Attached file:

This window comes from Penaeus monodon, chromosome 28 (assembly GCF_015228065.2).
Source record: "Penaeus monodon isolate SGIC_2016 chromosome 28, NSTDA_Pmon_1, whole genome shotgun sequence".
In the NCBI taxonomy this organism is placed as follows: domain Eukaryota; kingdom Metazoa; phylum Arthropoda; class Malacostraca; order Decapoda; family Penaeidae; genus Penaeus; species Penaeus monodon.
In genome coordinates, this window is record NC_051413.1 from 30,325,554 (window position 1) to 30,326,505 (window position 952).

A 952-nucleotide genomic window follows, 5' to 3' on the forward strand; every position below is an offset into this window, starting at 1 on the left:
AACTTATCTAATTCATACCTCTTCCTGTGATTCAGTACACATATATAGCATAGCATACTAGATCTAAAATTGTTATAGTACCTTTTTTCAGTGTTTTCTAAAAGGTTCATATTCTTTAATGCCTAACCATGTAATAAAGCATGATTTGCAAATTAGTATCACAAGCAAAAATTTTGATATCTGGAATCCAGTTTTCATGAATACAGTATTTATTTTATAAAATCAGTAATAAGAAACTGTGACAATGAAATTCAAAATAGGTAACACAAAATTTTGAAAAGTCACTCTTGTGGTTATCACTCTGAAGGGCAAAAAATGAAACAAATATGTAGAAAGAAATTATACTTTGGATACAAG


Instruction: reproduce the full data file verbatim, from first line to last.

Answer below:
This window comes from Penaeus monodon, chromosome 28 (assembly GCF_015228065.2).
Source record: "Penaeus monodon isolate SGIC_2016 chromosome 28, NSTDA_Pmon_1, whole genome shotgun sequence".
In the NCBI taxonomy this organism is placed as follows: domain Eukaryota; kingdom Metazoa; phylum Arthropoda; class Malacostraca; order Decapoda; family Penaeidae; genus Penaeus; species Penaeus monodon.
In genome coordinates, this window is record NC_051413.1 from 30,325,554 (window position 1) to 30,326,505 (window position 952).

A 952-nucleotide genomic window follows, 5' to 3' on the forward strand; every position below is an offset into this window, starting at 1 on the left:
AACTTATCTAATTCATACCTCTTCCTGTGATTCAGTACACATATATAGCATAGCATACTAGATCTAAAATTGTTATAGTACCTTTTTTCAGTGTTTTCTAAAAGGTTCATATTCTTTAATGCCTAACCATGTAATAAAGCATGATTTGCAAATTAGTATCACAAGCAAAAATTTTGATATCTGGAATCCAGTTTTCATGAATACAGTATTTATTTTATAAAATCAGTAATAAGAAACTGTGACAATGAAATTCAAAATAGGTAACACAAAATTTTGAAAAGTCACTCTTGTGGTTATCACTCTGAAGGGCAAAAAATGAAACAAATATGTAGAAAGAAATTATACTTTGGATACAAG